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Me and another PhD student, we are first two authors in a paper. We had a disagreement with our supervisor about submitting our paper to conference. We both opposed the submission as we think it's too early to submit our result and the paper will most likely be rejected. Our supervisor said, academically he has the full authority to submit the paper even if we oppose. My question is does a supervisor have the right to submit a paper from the point of view of the university?

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    Our supervisor said, academically he has the full authority to submit the paper even if we oppose.He is incorrect. – JeffE Oct 19 '14 at 16:13
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Your supervisor does not have the right to submit a paper with your name as a coauthor without your consent. By making such a submission he would be making a false representation that all coauthors have agreed to the submission, thus essentially committing a form of minor fraud or certainly dishonest and unethical behavior that is considered completely unacceptable in the academic world.

Note that you write "from the point of view of the university", so technically there is a chance that your university has unconventional standards in such matters and in their eyes your supervisor is correct. If that is the case (which I strongly doubt), I would suggest getting the heck out of that miserable institution and going to a real university.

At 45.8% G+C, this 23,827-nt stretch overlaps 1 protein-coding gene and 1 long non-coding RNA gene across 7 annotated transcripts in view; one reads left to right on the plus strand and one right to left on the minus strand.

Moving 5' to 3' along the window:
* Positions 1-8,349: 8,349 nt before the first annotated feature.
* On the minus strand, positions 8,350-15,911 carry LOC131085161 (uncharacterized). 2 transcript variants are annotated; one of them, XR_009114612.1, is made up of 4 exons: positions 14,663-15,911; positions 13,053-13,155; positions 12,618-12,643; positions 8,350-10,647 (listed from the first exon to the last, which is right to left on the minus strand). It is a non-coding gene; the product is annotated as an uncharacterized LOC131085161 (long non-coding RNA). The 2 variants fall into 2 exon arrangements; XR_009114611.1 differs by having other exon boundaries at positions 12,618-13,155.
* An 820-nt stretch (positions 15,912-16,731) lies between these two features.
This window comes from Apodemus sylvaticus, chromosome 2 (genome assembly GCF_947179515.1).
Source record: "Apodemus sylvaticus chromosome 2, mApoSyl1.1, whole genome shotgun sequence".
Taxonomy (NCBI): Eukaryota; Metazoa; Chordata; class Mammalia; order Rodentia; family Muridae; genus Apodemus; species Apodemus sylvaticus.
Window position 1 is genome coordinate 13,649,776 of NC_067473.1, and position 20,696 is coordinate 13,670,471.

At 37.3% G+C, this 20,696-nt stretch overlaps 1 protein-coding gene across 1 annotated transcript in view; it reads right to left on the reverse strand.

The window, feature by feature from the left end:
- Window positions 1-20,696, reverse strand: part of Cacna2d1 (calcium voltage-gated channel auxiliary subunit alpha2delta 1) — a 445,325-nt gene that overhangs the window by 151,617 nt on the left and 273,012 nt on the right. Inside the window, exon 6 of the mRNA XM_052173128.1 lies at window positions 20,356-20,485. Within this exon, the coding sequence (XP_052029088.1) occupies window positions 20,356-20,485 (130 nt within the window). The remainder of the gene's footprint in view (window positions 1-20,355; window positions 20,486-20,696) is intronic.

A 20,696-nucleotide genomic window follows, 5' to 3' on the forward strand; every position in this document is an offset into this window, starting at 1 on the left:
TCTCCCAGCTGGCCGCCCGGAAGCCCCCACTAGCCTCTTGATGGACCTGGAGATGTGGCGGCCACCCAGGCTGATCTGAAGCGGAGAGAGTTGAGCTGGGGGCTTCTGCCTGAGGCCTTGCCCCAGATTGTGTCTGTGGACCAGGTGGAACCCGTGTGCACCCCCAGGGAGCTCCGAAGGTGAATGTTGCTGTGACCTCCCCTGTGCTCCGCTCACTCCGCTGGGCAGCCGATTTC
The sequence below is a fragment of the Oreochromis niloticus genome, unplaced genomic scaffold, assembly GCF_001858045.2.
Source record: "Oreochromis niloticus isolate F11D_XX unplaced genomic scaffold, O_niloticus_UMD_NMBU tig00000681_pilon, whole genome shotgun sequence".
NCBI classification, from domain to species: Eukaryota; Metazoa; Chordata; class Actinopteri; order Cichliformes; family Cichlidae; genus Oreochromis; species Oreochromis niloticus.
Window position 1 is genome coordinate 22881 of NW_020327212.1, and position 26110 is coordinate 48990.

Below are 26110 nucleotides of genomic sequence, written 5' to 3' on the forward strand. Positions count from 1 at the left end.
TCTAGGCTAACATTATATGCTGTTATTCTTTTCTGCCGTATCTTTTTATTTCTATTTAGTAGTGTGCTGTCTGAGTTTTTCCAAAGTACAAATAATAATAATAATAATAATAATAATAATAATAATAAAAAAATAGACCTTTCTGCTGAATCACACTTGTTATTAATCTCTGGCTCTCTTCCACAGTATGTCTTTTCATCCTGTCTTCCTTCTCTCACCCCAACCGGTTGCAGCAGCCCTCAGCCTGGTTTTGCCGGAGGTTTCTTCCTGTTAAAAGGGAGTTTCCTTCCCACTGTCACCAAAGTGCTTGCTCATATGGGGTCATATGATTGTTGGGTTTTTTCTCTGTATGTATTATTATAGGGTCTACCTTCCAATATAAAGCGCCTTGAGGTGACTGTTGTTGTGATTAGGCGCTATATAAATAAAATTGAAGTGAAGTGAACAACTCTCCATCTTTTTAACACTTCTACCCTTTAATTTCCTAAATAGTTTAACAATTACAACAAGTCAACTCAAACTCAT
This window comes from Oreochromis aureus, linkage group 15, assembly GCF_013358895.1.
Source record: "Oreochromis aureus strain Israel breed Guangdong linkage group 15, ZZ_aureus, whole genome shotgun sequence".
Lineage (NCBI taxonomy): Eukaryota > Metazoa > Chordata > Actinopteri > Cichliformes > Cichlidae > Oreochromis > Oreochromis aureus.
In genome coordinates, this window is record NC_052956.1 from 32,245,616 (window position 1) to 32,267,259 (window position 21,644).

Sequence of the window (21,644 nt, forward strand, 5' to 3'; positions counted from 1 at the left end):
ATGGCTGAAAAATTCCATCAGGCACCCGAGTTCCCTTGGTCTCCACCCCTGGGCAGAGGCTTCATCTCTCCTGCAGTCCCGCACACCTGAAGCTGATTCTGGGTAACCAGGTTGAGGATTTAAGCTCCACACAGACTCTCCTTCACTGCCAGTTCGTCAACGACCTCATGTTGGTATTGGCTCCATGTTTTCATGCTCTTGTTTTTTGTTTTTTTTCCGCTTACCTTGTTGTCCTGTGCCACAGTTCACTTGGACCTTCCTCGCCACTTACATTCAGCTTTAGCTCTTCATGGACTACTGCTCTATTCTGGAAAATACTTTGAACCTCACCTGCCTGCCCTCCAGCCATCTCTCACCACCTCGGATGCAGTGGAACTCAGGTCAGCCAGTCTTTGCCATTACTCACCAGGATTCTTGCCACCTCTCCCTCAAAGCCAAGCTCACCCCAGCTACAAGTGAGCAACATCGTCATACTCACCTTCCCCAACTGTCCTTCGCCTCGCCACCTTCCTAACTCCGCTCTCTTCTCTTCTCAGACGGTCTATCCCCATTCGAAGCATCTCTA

Finally, while it is absolutely possible that you generally have better judgment than your supervisor (a possibility that does not occur to many graduate students even when perhaps it should), he does have more -- probably a lot more -- experience than you in matters of publications, so I agree with jakebeal that it is worth questioning whether your objection to the submission is a good idea, and maybe consulting other experienced academics from your field.

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    Even if the university does have such a policy, the university rules don't override standards of academic publishing ethics (which come from the journals, publishers, and larger academic community - not the university). – ff524 Oct 19 '14 at 5:59
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    ff524, of course you are correct -- I was merely addressing the OP's question in its literal form. – U.S. math professor Oct 19 '14 at 6:05
  • I'm not sure if this is true but the coauthors may have to sign the paper before it's submitted. – alexyorke Oct 19 '14 at 12:17
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    coauthors may have to sign the paper before it's submitted — I've never heard of such a requirement. – JeffE Oct 19 '14 at 16:17
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Ethically, a paper should only be published with the active consent of all the involved authors. Thus, from an ethical point of view, your supervisor should not submit without your consent. If your supervisor does so, that is a clear breach of scientific ethics and needs to be treated very seriously.